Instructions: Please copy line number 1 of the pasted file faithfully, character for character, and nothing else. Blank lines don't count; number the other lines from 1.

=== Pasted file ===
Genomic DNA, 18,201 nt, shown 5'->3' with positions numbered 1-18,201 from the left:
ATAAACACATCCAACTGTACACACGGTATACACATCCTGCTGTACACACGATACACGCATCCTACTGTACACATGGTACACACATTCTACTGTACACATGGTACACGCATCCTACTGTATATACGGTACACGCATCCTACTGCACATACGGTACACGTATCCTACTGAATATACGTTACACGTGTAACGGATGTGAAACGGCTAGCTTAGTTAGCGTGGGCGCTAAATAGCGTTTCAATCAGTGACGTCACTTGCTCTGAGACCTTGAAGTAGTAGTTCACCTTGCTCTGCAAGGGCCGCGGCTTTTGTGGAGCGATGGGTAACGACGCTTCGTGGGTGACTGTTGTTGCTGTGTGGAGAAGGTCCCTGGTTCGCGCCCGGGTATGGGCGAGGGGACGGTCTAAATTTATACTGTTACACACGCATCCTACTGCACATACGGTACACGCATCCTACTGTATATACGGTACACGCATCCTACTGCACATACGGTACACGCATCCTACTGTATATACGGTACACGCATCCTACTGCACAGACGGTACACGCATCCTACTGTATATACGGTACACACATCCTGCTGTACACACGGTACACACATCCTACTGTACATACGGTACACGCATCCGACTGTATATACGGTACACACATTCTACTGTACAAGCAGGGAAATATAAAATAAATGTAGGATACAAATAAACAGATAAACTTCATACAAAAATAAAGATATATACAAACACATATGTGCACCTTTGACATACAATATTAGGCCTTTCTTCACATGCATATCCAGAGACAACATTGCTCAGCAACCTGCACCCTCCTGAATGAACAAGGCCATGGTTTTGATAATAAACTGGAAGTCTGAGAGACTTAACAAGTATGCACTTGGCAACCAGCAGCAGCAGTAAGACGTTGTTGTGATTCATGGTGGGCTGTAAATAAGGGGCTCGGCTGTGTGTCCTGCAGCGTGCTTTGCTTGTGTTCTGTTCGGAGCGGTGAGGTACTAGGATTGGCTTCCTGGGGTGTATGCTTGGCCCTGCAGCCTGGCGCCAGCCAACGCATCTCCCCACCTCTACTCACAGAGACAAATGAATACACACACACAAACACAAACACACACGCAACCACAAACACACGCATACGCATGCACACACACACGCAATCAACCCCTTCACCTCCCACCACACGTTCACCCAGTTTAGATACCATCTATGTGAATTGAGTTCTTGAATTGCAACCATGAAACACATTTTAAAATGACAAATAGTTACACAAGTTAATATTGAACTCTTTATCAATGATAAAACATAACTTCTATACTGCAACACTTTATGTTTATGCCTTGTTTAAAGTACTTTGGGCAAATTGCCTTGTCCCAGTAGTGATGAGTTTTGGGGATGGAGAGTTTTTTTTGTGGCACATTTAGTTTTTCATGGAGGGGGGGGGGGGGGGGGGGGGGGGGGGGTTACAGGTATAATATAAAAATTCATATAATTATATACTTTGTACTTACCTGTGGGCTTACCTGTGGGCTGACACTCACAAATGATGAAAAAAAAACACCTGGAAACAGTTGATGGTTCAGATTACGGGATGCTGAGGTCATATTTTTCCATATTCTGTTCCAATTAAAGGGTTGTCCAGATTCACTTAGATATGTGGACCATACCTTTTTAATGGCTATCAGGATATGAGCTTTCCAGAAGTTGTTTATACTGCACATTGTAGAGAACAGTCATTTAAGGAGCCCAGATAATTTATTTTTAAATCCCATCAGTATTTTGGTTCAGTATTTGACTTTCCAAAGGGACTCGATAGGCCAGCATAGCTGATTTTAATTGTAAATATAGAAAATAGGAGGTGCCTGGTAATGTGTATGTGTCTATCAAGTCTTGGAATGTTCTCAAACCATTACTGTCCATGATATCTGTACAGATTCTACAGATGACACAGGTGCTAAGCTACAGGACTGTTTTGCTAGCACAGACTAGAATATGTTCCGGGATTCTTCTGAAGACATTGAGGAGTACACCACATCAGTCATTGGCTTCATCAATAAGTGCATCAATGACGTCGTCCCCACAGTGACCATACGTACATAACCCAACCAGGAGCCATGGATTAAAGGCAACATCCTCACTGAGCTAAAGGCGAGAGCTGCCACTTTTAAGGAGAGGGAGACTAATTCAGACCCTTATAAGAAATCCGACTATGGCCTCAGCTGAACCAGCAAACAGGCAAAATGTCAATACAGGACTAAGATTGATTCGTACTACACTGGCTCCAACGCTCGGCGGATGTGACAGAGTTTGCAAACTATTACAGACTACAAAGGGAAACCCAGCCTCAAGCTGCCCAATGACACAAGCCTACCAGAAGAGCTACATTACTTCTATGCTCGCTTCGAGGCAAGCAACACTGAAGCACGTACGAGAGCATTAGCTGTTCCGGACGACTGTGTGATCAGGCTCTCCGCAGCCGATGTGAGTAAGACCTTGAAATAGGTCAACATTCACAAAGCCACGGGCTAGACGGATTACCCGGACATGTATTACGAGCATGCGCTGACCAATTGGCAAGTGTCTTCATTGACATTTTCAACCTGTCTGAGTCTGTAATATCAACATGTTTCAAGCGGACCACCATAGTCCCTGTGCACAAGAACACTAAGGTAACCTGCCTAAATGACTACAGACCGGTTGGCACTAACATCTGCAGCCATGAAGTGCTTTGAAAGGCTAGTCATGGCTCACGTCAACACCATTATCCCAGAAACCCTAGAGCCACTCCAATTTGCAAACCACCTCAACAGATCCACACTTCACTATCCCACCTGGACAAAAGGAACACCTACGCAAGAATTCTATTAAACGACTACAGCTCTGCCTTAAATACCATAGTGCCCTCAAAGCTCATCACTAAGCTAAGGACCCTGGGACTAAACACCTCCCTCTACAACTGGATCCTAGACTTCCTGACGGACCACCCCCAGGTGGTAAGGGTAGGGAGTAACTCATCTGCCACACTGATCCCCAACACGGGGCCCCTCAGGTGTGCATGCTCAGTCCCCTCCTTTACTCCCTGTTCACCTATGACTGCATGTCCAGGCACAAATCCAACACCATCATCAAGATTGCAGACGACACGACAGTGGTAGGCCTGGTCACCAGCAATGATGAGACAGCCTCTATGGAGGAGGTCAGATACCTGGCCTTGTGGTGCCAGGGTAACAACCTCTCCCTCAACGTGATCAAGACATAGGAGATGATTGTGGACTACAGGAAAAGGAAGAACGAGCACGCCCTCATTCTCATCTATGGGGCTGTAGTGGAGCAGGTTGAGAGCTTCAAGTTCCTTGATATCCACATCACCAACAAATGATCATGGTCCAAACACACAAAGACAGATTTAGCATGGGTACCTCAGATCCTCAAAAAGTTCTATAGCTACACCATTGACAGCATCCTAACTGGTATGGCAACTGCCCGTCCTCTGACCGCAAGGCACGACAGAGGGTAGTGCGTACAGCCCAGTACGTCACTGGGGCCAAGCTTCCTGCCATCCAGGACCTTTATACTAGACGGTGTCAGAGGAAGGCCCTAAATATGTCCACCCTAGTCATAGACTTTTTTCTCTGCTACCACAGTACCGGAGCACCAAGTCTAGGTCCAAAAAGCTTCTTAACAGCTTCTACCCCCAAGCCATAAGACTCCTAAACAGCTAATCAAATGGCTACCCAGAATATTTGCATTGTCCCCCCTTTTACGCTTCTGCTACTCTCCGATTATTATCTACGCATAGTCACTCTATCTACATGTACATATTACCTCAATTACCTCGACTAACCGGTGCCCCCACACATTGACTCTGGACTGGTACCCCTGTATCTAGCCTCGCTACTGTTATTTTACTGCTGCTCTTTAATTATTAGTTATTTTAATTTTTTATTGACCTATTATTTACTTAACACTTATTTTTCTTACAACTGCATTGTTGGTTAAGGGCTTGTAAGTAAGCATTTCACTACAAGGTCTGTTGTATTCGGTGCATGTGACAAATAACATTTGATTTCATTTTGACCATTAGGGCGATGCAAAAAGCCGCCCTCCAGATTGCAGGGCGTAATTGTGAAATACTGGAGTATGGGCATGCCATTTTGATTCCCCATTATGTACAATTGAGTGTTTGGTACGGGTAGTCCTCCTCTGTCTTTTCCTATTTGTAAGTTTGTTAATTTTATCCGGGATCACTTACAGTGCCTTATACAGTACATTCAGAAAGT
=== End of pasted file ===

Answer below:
Genomic DNA, 18,201 nt, shown 5'->3' with positions numbered 1-18,201 from the left: